10 Tips on Growing Tomatoes from Seed

Follow These Tips to Start Growing your Own Tomatoes From Seed

By Gina LiVorio Posted on 3/2/2019

Who wouldn’t love to be able to pick juicy, healthy tomatoes right from their home garden? Growing tomatoes from seed is the best way to grow these hearty vegetables, which need to be planted ahead of the growing season. Not only will you be ahead of the curve, it will give you more control over growing different varieties of tomatoes.

First, choose from heirloom tomato seeds, cherry tomatoes, beefsteak tomatoes and many more, and try to determine the purpose of growing your tomatoes, such as using them for sauce, pastes or slicing. Seeds can be started indoors 6-8 weeks before being transferred outside, and they should germinate within 10 days. You will need small pots or containers, potting mix and the tomato seeds of your choice to begin.

Start by filling the containers with the potting mix and add water. You can also choose to dampen the potting mix before adding it to the container, then add water until the consistency is damp but it can still break apart if you poke it. Plant 2-3 seeds per container, placing them about 1/8” deep.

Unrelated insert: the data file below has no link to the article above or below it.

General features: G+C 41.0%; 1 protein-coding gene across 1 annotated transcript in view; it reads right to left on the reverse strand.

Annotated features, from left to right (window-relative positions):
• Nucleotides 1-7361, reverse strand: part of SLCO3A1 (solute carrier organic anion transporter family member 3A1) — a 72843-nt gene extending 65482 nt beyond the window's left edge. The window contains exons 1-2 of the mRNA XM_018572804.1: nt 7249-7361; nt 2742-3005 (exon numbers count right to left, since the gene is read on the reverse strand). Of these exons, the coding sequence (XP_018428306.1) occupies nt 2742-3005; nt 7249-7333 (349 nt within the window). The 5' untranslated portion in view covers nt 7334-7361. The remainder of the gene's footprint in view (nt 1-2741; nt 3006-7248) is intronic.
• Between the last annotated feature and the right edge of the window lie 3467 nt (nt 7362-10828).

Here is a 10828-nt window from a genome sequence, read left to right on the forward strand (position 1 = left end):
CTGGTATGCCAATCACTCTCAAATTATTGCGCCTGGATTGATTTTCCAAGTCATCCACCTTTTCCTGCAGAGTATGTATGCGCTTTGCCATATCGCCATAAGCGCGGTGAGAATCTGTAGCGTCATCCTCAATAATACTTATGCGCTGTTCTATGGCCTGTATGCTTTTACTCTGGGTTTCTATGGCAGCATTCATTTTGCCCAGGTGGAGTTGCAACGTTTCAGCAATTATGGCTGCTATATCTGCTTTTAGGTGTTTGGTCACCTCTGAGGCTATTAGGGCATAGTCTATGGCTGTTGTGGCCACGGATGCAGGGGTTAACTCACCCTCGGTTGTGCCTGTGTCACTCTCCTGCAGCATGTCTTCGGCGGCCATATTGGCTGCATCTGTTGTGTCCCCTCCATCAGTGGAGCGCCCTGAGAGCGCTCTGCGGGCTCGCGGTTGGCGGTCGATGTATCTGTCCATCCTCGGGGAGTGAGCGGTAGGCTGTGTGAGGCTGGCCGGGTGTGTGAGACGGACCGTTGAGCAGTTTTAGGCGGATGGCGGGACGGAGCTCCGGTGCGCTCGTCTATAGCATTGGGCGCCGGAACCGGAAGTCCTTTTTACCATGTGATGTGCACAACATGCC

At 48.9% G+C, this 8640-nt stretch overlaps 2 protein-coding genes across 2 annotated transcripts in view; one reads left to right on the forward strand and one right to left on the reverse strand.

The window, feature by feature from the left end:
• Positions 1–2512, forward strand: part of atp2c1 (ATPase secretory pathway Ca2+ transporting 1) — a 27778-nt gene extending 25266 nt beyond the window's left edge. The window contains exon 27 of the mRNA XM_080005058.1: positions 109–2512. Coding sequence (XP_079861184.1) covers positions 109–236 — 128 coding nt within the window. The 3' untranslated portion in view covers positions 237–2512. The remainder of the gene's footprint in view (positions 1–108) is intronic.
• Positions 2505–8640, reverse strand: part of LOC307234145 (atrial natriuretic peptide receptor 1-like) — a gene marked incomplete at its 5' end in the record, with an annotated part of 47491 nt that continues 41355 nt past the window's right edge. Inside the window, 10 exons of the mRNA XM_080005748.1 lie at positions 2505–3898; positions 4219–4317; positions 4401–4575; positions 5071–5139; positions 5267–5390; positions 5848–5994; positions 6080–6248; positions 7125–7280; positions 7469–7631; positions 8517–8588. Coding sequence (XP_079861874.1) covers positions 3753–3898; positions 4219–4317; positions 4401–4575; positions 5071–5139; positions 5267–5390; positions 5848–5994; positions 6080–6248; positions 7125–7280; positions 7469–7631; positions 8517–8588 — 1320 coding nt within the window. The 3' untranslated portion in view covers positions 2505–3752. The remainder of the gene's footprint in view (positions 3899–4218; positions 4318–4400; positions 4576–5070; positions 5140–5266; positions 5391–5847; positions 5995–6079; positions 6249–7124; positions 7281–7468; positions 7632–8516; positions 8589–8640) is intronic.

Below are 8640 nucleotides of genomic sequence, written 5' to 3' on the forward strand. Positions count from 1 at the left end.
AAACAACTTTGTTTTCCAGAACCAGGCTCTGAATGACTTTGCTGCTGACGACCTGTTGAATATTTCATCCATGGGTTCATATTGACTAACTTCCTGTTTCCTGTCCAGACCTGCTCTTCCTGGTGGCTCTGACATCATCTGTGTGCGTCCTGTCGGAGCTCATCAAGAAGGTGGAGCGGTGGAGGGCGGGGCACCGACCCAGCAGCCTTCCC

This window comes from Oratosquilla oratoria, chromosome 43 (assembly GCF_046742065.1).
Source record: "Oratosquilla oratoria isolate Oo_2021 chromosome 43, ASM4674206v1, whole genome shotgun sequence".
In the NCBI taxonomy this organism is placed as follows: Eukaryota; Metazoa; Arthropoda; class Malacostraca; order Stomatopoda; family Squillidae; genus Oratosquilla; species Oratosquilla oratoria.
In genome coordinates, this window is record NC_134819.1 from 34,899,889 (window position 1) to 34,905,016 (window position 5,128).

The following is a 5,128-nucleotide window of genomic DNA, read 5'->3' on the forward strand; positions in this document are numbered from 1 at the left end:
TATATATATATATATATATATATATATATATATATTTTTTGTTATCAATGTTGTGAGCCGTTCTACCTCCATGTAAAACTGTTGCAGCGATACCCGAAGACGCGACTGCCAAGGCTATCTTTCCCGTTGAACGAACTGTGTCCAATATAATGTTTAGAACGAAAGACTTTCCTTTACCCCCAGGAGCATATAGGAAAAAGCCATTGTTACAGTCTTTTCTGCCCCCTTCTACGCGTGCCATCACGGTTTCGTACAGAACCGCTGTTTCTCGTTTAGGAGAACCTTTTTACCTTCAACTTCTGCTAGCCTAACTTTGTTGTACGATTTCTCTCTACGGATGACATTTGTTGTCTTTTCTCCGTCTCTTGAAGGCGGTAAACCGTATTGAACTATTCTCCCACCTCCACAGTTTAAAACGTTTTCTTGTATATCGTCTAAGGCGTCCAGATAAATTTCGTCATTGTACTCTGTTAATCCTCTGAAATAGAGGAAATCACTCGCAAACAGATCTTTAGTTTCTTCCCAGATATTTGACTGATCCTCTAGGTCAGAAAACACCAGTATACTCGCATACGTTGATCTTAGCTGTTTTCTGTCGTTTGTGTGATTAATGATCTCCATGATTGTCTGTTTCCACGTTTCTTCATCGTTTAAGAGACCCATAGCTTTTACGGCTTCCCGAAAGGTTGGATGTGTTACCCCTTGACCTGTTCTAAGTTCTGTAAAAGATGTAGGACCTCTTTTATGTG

Once the seeds are pressed firmly into the potting mix, cover the containers with loose plastic wrap to ensure the moisture stays intact. If the potting mix doesn’t feel moist enough once the tomato seeds are planted, feel free to add some more water. Place the containers in a dark location, around 70-80 degrees in temperature. Over the next two weeks or so, your tomato plant should start to sprout and at that time, it can be moved out of the darkness and into a sunny location in the house.

As your tomato plants grow larger indoors and leaves start to appear, it’s time to transfer them to larger pots. It’s now time for the hardening off process to get your tomato plants ready for the outdoors. The hardening off process can begin when the nighttime temperatures consistently get above 50 degrees, and it should be about 4-6 weeks after first planting the tomato seeds.

When the hardening off process is complete and your tomato plants are ready to be exposed to outdoor conditions, it’s time to plant your tomatoes in the garden. Remember to water them often! Expect to see tomatoes pop up about 45-90 days after they’ve been transferred outside. Since tomato branches are prone to disease, make sure to snip branches as needed.

Now that the process is completed and the fruits of your labor have arrived, get ready to pick and eat your tomatoes! Share your bounty with family and friends for bragging rights that you’ve certainly earned.


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